YouTube Red to remedy Content blocked with AdBlockers

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One of the problems faced by content creators these days is that more and more people are blocking ads that helps fund content. For example, a lot of the stuff you watch on YouTube is advertising funded, but if you use a ad blocker, then content creators are going to suffer.

This is apparently the line taken by Apple, which in its war with Google (who also owns YouTube) is launching adblocking as a native option for iPhones. This means, ads won’t be showing up where content is displayed.

This is bad news for you, as a content creator if you are relying on eyeballs to help support your content creation efforts. However it won’t affect you if you happen to be video blogging about your own business and the content you display is basically a means to promote your own business online.

This is why Google has introduced YouTube Red.

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Now, Red sounds terrible as a name. It smacks of communism and China but in reality, it’s just another portal to get you to pay for content. It is a channel to monetize content for creators which isn’t new. Vimeo has similar subscriptions for content in its PRO service where you can sell your content in return for a fee of US$200 a year.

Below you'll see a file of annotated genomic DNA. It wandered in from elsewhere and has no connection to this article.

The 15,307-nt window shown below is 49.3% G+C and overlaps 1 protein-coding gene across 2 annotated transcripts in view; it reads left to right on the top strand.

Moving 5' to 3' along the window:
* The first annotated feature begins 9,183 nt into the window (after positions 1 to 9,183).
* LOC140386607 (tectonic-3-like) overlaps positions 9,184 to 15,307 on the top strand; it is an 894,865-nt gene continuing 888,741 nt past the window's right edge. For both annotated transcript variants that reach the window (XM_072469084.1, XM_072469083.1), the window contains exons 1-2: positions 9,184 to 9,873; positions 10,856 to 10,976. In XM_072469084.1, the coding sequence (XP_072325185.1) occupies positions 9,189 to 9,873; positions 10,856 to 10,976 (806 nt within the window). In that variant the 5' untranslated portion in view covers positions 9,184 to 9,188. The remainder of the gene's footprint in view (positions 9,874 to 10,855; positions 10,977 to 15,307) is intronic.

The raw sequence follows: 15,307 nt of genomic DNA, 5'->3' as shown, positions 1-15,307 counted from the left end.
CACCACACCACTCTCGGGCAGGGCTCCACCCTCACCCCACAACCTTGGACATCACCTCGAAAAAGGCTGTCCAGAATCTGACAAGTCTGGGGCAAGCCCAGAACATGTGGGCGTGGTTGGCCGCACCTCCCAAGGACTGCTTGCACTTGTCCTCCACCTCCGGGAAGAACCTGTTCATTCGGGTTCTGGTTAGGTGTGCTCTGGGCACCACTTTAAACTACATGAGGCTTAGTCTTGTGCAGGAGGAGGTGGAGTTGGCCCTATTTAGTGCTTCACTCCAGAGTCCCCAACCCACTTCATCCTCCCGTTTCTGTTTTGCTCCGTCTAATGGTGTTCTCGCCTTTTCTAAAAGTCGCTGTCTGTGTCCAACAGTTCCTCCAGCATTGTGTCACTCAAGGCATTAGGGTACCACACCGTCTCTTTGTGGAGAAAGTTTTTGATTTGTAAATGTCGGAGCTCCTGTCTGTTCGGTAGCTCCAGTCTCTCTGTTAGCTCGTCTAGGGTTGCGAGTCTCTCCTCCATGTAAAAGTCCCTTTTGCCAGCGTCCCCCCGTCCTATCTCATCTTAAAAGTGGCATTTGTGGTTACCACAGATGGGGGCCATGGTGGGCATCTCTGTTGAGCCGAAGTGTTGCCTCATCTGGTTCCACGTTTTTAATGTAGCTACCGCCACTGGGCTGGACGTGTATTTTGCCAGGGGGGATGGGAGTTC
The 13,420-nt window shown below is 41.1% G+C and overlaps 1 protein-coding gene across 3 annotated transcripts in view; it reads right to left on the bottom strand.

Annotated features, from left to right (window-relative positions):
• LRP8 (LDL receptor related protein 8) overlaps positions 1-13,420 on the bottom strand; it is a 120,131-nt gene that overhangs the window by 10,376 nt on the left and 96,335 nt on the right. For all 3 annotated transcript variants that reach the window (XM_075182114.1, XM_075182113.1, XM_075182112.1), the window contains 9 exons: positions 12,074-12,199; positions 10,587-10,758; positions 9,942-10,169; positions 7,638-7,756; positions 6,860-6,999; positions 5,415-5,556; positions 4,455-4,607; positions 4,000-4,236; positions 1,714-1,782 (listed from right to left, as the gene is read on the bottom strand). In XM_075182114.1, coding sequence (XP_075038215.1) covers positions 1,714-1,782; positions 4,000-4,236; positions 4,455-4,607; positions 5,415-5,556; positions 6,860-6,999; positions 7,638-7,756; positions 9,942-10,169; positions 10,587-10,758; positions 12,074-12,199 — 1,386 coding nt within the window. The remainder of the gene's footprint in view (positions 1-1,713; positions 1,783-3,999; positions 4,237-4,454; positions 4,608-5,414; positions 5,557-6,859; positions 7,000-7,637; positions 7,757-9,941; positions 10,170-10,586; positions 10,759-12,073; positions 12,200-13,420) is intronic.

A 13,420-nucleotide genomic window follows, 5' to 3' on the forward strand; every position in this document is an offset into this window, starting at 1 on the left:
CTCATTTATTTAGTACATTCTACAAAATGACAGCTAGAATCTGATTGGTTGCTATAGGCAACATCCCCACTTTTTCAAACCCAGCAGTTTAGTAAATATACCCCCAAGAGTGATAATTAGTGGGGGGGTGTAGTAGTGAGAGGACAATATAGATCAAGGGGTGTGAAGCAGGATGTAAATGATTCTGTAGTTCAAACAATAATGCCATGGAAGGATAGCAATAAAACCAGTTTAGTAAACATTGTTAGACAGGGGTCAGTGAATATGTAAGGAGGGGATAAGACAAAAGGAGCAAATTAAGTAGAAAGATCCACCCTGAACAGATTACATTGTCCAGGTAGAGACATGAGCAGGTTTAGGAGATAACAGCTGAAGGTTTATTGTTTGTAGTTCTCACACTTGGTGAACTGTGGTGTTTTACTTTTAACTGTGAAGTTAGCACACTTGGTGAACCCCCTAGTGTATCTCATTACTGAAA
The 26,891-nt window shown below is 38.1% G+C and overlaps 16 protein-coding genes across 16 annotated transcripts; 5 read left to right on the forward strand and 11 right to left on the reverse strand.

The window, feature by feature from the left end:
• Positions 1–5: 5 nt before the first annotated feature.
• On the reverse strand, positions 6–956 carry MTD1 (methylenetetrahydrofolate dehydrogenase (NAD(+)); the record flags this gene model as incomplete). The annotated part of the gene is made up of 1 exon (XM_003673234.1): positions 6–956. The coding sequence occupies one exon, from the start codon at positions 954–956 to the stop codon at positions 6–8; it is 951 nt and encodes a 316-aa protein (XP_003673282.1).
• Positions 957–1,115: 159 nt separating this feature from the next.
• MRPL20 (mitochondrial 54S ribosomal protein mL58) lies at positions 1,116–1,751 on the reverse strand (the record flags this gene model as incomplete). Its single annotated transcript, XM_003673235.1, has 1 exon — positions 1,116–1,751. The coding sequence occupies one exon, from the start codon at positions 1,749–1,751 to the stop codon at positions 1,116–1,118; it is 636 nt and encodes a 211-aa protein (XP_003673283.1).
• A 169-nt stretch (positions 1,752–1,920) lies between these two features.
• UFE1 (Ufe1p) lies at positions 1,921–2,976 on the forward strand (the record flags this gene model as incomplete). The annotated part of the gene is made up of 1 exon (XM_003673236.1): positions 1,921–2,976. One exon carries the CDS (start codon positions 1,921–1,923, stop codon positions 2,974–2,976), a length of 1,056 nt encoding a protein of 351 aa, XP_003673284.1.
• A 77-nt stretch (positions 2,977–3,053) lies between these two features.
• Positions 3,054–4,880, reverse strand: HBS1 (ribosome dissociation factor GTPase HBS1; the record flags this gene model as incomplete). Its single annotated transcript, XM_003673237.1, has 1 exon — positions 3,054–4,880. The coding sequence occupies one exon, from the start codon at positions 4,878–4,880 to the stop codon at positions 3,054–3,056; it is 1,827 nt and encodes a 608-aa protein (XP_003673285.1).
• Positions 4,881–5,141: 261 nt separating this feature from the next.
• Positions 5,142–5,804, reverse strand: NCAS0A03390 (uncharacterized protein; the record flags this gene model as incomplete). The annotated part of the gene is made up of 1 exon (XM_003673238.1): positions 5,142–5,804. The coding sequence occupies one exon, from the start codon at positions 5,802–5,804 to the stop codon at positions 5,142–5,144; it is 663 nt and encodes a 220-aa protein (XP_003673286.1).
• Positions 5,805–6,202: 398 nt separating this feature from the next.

For Red, YouTube will pay you for the eyeballs you attract on your channel but your channel will not be available to free to view public streams. The other thing is that your content is distributed on a pay to view by hour basis of a subscriber. This means that YouTube takes 45 percent of the subscription revenue while the remaining 55 percent is distributed to content creators base on the number of hours a viewer spends on your channel. So if say a subscriber views your channel 10 hours a month out of 20 hours in total, you get 50 percent of the revenue.

YouTube Red also opens up the possibility of funding for your content creation. So if you have a channel which is valued, you might get some cash tossed your way to produce even more content.

At launch, the new YouTube service will carry a few unique channels not found on ‘free to stream’ public channels. These include…

  • Scare PewDiePie: a reality-adventure series
  • Sing It!: a scripted comedy that lovingly satirizes the reality singing competitions
  • Fight of the Living Dead: famous YouTubers trapped in “a frighteningly realistic zombie apocalypse”
  • A Trip to Unicorn Island: feature-length movie gives fans a look inside the life and journey of Lilly Singh on a 26-city tour